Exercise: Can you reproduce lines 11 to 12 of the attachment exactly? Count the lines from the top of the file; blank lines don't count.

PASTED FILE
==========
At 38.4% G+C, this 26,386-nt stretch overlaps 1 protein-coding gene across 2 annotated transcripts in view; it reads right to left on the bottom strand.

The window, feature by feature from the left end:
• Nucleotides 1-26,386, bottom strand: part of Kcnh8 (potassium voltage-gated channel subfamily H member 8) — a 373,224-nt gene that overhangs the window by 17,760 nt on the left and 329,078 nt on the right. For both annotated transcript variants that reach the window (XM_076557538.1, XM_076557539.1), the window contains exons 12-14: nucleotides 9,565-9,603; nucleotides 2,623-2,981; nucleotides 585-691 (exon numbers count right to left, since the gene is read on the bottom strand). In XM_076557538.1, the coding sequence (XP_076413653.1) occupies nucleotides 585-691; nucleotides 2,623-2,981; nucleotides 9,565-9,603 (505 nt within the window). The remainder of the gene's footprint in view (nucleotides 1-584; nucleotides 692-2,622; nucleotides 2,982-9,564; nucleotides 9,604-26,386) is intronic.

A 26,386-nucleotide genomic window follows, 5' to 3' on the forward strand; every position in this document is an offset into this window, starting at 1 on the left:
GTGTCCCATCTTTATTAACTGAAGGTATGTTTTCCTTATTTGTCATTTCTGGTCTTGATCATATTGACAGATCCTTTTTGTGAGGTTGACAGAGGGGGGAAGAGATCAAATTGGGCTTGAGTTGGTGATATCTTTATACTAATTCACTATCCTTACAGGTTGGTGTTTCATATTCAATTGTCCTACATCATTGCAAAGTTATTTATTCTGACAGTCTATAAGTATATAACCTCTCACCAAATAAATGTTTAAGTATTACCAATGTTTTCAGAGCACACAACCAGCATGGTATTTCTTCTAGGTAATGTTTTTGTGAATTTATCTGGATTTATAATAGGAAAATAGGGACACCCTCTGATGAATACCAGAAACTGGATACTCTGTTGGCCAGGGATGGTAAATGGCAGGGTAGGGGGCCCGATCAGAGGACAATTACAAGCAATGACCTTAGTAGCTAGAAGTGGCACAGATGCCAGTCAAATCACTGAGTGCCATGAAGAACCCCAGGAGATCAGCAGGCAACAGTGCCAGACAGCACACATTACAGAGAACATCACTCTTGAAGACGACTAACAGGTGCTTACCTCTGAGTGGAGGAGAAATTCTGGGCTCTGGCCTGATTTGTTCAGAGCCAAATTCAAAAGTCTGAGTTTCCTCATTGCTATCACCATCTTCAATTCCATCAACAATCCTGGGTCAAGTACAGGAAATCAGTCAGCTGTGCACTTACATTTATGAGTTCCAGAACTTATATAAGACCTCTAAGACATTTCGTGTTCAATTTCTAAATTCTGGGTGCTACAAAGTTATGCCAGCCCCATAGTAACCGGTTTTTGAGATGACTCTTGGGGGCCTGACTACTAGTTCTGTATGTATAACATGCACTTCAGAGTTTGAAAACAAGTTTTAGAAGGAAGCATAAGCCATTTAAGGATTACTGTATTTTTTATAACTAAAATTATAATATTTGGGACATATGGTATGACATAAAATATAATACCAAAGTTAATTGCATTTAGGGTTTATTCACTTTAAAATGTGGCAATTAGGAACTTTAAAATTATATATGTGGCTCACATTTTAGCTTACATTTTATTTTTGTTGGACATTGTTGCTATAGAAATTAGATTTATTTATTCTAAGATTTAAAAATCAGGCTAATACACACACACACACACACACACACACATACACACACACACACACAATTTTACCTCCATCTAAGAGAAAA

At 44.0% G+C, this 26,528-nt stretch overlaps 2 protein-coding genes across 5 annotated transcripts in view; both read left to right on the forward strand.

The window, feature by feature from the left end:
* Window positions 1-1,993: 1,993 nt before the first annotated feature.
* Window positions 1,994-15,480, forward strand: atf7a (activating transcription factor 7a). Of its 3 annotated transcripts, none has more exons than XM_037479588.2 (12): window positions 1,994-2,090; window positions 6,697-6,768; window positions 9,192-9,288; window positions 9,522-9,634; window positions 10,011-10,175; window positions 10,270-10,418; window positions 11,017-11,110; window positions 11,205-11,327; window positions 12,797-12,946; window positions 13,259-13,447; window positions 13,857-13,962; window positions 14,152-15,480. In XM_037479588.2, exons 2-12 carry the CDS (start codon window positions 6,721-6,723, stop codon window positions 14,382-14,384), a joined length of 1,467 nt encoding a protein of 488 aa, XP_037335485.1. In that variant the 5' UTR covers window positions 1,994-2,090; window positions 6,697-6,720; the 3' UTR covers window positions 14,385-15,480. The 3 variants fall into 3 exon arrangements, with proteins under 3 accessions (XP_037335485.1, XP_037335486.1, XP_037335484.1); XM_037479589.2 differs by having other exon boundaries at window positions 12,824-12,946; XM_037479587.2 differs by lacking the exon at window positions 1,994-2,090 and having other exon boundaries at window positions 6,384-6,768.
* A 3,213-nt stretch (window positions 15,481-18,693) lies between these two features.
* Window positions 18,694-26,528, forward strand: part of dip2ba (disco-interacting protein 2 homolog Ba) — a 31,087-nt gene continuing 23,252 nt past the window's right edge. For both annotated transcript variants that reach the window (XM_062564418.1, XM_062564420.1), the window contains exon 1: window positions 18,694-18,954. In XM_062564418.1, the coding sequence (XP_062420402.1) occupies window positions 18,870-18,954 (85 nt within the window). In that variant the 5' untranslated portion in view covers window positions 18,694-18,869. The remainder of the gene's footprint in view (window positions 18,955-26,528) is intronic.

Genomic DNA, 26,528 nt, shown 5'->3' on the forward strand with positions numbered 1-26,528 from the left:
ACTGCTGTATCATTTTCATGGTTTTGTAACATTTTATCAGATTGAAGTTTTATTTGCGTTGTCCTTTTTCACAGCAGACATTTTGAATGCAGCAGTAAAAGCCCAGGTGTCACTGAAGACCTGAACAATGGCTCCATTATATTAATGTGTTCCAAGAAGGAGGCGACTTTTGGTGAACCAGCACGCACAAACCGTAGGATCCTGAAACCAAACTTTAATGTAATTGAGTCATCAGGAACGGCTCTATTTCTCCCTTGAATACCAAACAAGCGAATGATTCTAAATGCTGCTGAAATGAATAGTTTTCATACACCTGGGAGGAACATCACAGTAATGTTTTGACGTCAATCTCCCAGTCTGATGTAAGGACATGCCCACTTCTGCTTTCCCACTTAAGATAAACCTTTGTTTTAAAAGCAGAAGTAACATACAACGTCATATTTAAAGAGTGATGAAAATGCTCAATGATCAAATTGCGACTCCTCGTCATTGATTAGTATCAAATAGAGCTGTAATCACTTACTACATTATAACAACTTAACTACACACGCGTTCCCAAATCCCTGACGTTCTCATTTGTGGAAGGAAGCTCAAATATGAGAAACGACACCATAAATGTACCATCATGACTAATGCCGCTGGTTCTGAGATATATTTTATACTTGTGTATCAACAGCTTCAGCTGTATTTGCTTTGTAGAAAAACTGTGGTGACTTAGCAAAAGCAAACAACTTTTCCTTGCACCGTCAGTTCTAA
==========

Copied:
* Window positions 18,694-26,528, forward strand: part of dip2ba (disco-interacting protein 2 homolog Ba) — a 31,087-nt gene continuing 23,252 nt past the window's right edge. For both annotated transcript variants that reach the window (XM_062564418.1, XM_062564420.1), the window contains exon 1: window positions 18,694-18,954. In XM_062564418.1, the coding sequence (XP_062420402.1) occupies window positions 18,870-18,954 (85 nt within the window). In that variant the 5' untranslated portion in view covers window positions 18,694-18,869. The remainder of the gene's footprint in view (window positions 18,955-26,528) is intronic.

Genomic DNA, 26,528 nt, shown 5'->3' on the forward strand with positions numbered 1-26,528 from the left: